PITTSBURGH - The criminal case against celebrity pathologist Cyril Wecht ended yesterday when federal prosecutors, citing a judge's ruling that threw out much of the government's evidence, dropped all the remaining fraud and theft counts against him.
Prosecutors originally indicted Wecht, the former Allegheny County medical examiner, on 84 counts in January 2006. The case was whittled down before trial, which ended in a hung jury, and trimmed again after trial. Wecht had 14 counts remaining, but the government's case was undermined when a judge threw out two search warrants.
"The district court's May 14 ruling suppressed crucial evidence in the case," U.S. Attorney Mary Beth Buchanan said yesterday. "This impacted our ability to present our evidence at any future trial and to sustain our burden of proof."
Wecht, 78, is renowned for his work on deaths such as those of Elvis Presley, JonBenet Ramsey, and Vince Foster. He has testified in numerous high-profile cases and was a frequent TV guest in the months preceding the 1994 O.J. Simpson homicide trial.
The final counts dropped yesterday had accused him of overbilling private clients for limousines and air fares; ripping off prosecutors for mileage fees as an expert witness; and using his county government staff to benefit his multimillion-dollar private practice.
When Wecht was first indicted and resigned his county job, the main accusations against him were the same, but were more detailed and, in one instance, more macabre. Among other things, Wecht was accused of giving unclaimed cadavers for students to study at a local university in return for private lab and office space.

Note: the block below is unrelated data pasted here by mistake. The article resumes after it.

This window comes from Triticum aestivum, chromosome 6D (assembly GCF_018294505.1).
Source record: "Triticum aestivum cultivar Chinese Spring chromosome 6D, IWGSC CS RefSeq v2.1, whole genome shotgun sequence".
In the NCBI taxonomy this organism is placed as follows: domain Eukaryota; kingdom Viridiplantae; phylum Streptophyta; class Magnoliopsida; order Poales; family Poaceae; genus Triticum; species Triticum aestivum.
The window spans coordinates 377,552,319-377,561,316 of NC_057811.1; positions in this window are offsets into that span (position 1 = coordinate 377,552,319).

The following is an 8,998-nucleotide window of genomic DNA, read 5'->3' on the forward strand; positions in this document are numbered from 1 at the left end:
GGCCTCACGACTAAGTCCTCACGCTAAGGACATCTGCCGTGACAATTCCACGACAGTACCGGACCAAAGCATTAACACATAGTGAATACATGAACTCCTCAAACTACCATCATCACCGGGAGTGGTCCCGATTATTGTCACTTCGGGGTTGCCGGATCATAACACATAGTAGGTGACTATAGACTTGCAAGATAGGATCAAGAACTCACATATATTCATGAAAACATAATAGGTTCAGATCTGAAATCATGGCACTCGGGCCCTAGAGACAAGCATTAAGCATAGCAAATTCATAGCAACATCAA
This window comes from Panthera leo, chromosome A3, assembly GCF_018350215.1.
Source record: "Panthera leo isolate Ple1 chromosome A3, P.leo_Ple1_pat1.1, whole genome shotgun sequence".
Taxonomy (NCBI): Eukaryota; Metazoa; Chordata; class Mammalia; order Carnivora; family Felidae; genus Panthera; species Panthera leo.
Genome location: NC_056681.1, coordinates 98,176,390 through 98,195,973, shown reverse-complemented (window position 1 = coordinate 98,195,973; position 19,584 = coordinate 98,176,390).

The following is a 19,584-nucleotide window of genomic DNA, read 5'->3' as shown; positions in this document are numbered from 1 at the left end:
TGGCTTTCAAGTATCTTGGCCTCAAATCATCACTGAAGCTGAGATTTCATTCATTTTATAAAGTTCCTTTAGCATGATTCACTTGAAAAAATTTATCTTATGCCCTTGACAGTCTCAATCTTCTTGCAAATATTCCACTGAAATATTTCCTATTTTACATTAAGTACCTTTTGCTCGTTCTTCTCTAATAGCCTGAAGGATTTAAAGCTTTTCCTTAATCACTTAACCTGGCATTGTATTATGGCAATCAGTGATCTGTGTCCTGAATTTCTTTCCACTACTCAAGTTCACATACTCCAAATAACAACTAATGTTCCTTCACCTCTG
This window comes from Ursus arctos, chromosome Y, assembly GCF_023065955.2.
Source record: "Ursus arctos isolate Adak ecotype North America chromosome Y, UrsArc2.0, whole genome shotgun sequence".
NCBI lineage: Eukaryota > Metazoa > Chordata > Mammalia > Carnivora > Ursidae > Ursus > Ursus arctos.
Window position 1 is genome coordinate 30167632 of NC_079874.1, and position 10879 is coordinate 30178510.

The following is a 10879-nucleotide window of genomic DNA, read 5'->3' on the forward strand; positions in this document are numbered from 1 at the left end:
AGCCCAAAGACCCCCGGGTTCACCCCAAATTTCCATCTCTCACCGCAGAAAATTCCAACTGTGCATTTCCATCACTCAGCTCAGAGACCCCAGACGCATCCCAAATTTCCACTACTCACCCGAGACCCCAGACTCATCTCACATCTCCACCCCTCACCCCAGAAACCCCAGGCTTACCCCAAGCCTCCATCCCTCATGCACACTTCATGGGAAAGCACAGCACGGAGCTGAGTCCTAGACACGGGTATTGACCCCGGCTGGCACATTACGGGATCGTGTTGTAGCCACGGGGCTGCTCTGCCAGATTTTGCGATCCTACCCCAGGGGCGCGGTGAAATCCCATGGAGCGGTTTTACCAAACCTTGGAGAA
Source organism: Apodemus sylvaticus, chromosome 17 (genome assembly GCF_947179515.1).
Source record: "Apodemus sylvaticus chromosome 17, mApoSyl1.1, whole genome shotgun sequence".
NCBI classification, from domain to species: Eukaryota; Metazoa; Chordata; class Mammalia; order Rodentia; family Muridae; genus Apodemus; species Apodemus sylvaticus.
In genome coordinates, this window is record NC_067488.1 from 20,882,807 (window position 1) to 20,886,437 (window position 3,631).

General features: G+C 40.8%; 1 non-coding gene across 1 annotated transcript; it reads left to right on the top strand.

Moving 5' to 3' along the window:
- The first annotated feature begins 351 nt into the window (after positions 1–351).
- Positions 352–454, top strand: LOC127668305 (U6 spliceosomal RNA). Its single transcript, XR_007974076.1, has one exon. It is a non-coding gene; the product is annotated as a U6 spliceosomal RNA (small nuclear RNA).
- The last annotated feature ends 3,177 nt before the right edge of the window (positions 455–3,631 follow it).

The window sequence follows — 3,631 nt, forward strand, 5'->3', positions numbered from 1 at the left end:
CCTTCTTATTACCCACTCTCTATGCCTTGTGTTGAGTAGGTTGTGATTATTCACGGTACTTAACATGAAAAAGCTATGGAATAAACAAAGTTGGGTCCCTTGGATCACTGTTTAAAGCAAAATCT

Wecht was pleased that the case was dropped and was critical of Buchanan, saying she had no shame.
"Is this the way justice is pursued in America? I think the record will speak for itself. As for her record, that will speak for itself too," he said at a news conference, where he held up a framed order of the case's dismissal.
He said he would continue working as a pathologist and expert witness, and is considering writing a book.
Buchanan defended the prosecution.
"This was a use of county resources, a use of our taxpayer dollars for private gain," Buchanan said. "That's fraud, that's a crime, and this case was worth bringing."